Borrowing costs sink as investor confidence rises

Spain auctioned bonds at lower costs on Thursday with the country's 10-year borrowing costs falling to the lowest level in three years in a further sign of growing investor confidence in the country.

Borrowing costs sink as investor confidence rises
File photo: Santiago Samaniego

The Spanish Treasury raised €3.51 billion ($4.75 billion) in bonds of five and ten years' maturity, with demand outstripping supply by a ratio of 2.2 to one.

It raised €1.18 billion of 10-year bonds with the rate of return falling to 4.269 percent from 4.503 percent in the last comparable auction on September 5th and its lowest level for this maturity at a debt sale since September 2010.

The Treasury also raised €1.38 billion in five-year bonds at an average yield of 3.128 percent, down from 3.477 percent at the last similar auction of September 5th, and €955 million in a note maturing in January 2018 at a yield of 2.795 percent, down from 3.001 percent.

The Spanish government had expected to raise €2.5-3.0 billion in the bond auction.

With Thursday's auction Spain has now completed 86.2 percent of its insurance target for 2013, the economy ministry said in a statement.

Borrowing costs for Spain and other nations on the eurozone's periphery have eased since the European Central Bank pledged last year to buy debt of troubled eurozone members if needed.

Spain, the eurozone's fourth-largest economy, is still struggling to overcome the aftermath of a decade-long property bubble that imploded in 2008, destroying millions of jobs and sending debt levels soaring.

The government has said it expects the economy to emerge from a two-year recession in the third quarter and will post growth of 0.7 percent next year.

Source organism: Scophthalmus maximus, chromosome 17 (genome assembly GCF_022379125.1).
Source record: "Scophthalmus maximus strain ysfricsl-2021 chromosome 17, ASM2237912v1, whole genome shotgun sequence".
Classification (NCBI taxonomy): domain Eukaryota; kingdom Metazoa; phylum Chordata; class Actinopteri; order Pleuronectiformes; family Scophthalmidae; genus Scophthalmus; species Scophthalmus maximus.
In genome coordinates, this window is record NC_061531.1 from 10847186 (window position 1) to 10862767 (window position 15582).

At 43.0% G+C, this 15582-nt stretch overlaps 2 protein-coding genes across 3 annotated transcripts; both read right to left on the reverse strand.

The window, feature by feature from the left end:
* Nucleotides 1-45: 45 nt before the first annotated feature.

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Spanish bond yields hit record low

The yield on Spanish, Italian and German 10-year government bonds fell to new record lows on Tuesday, the day after the ECB began a massive bond-buying programme to ward off deflation in the eurozone.

Spanish bond yields hit record low
The European Central Bank, in Frankfurt, launced a new quantitative easing programme on Monday. Photo: Daniel Roland/AFP.

The rate of return to investors on 10-year Spanish government bonds fell to 1.231 percent from 1.275 percent on Monday. 

The yield on 10-year Italian government bonds fell to 1.220 percent from 1.280 percent and those of Germany fell to 0.279 percent from 0.312. 

The European Central Bank launched on Monday a so-called quantitative easing (QE) programme that will see it buy €60 billion of eurozone government and corporate bonds through next September.

The ECB hopes that by buying bonds off investors they will invest the money elsewhere, thus boosting growth and preventing a dangerous cycle of falling prices from setting in.

Eurozone bond yields have been falling in recent weeks to record lows as investors anticipated the increased demand from ECB purchases.

The yield on French 10-year bonds was at 0.568 percent in morning trading, above the record low of 0.521 percent set in January.

Greek bonds are not benefitting from the decline in yields due to a new spike in concerns over its finances as well as Greek debt not being included in the QE programme.